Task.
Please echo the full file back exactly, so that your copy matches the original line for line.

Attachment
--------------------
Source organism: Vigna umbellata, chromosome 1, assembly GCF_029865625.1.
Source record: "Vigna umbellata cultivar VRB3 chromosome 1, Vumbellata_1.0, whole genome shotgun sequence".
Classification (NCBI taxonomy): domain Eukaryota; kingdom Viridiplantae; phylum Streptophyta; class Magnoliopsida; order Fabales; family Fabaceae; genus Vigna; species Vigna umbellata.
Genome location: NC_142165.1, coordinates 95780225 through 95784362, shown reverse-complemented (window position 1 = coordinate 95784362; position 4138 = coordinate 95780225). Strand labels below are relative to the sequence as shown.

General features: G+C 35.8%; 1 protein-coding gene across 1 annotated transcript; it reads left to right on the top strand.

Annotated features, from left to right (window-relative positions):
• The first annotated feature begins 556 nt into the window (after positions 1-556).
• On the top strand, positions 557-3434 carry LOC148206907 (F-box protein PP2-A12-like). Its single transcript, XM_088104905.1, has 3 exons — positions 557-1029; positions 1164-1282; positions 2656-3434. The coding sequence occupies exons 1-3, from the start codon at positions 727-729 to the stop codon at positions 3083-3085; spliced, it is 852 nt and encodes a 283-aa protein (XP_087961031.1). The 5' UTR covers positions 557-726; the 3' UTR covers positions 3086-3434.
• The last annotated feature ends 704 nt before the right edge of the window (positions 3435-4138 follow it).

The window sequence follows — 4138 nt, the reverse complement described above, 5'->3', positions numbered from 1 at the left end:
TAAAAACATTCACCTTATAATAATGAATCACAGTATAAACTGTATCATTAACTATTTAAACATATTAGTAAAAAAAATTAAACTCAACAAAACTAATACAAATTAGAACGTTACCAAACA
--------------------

Source organism: Vigna umbellata, chromosome 1, assembly GCF_029865625.1.
Source record: "Vigna umbellata cultivar VRB3 chromosome 1, Vumbellata_1.0, whole genome shotgun sequence".
Classification (NCBI taxonomy): domain Eukaryota; kingdom Viridiplantae; phylum Streptophyta; class Magnoliopsida; order Fabales; family Fabaceae; genus Vigna; species Vigna umbellata.
Genome location: NC_142165.1, coordinates 95780225 through 95784362, shown reverse-complemented (window position 1 = coordinate 95784362; position 4138 = coordinate 95780225). Strand labels below are relative to the sequence as shown.

General features: G+C 35.8%; 1 protein-coding gene across 1 annotated transcript; it reads left to right on the top strand.

Annotated features, from left to right (window-relative positions):
• The first annotated feature begins 556 nt into the window (after positions 1-556).
• On the top strand, positions 557-3434 carry LOC148206907 (F-box protein PP2-A12-like). Its single transcript, XM_088104905.1, has 3 exons — positions 557-1029; positions 1164-1282; positions 2656-3434. The coding sequence occupies exons 1-3, from the start codon at positions 727-729 to the stop codon at positions 3083-3085; spliced, it is 852 nt and encodes a 283-aa protein (XP_087961031.1). The 5' UTR covers positions 557-726; the 3' UTR covers positions 3086-3434.
• The last annotated feature ends 704 nt before the right edge of the window (positions 3435-4138 follow it).

The window sequence follows — 4138 nt, the reverse complement described above, 5'->3', positions numbered from 1 at the left end:
TAAAAACATTCACCTTATAATAATGAATCACAGTATAAACTGTATCATTAACTATTTAAACATATTAGTAAAAAAAATTAAACTCAACAAAACTAATACAAATTAGAACGTTACCAAACA